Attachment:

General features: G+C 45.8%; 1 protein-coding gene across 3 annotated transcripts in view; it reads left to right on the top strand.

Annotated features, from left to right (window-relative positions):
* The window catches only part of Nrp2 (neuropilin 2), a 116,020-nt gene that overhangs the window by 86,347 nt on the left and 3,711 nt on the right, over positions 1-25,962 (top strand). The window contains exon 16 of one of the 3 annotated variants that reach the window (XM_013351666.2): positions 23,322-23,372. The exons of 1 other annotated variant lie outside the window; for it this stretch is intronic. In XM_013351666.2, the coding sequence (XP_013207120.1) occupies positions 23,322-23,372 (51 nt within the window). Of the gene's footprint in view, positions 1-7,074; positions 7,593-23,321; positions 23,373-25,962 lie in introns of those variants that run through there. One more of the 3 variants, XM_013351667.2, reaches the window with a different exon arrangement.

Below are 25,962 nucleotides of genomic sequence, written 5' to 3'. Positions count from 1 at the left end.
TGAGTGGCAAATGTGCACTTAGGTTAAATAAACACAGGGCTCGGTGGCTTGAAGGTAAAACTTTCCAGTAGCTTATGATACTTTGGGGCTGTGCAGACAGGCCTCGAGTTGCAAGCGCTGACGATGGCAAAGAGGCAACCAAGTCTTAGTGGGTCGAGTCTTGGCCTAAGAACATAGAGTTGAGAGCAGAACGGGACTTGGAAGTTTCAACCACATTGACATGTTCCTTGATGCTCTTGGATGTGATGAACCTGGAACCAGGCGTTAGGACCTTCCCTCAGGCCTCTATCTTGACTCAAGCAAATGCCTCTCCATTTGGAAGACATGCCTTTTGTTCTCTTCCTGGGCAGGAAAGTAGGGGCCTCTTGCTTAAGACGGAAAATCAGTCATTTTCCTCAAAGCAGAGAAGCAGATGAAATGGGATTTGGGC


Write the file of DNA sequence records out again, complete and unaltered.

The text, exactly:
General features: G+C 45.8%; 1 protein-coding gene across 3 annotated transcripts in view; it reads left to right on the top strand.

Annotated features, from left to right (window-relative positions):
* The window catches only part of Nrp2 (neuropilin 2), a 116,020-nt gene that overhangs the window by 86,347 nt on the left and 3,711 nt on the right, over positions 1-25,962 (top strand). The window contains exon 16 of one of the 3 annotated variants that reach the window (XM_013351666.2): positions 23,322-23,372. The exons of 1 other annotated variant lie outside the window; for it this stretch is intronic. In XM_013351666.2, the coding sequence (XP_013207120.1) occupies positions 23,322-23,372 (51 nt within the window). Of the gene's footprint in view, positions 1-7,074; positions 7,593-23,321; positions 23,373-25,962 lie in introns of those variants that run through there. One more of the 3 variants, XM_013351667.2, reaches the window with a different exon arrangement.

Below are 25,962 nucleotides of genomic sequence, written 5' to 3'. Positions count from 1 at the left end.
TGAGTGGCAAATGTGCACTTAGGTTAAATAAACACAGGGCTCGGTGGCTTGAAGGTAAAACTTTCCAGTAGCTTATGATACTTTGGGGCTGTGCAGACAGGCCTCGAGTTGCAAGCGCTGACGATGGCAAAGAGGCAACCAAGTCTTAGTGGGTCGAGTCTTGGCCTAAGAACATAGAGTTGAGAGCAGAACGGGACTTGGAAGTTTCAACCACATTGACATGTTCCTTGATGCTCTTGGATGTGATGAACCTGGAACCAGGCGTTAGGACCTTCCCTCAGGCCTCTATCTTGACTCAAGCAAATGCCTCTCCATTTGGAAGACATGCCTTTTGTTCTCTTCCTGGGCAGGAAAGTAGGGGCCTCTTGCTTAAGACGGAAAATCAGTCATTTTCCTCAAAGCAGAGAAGCAGATGAAATGGGATTTGGGC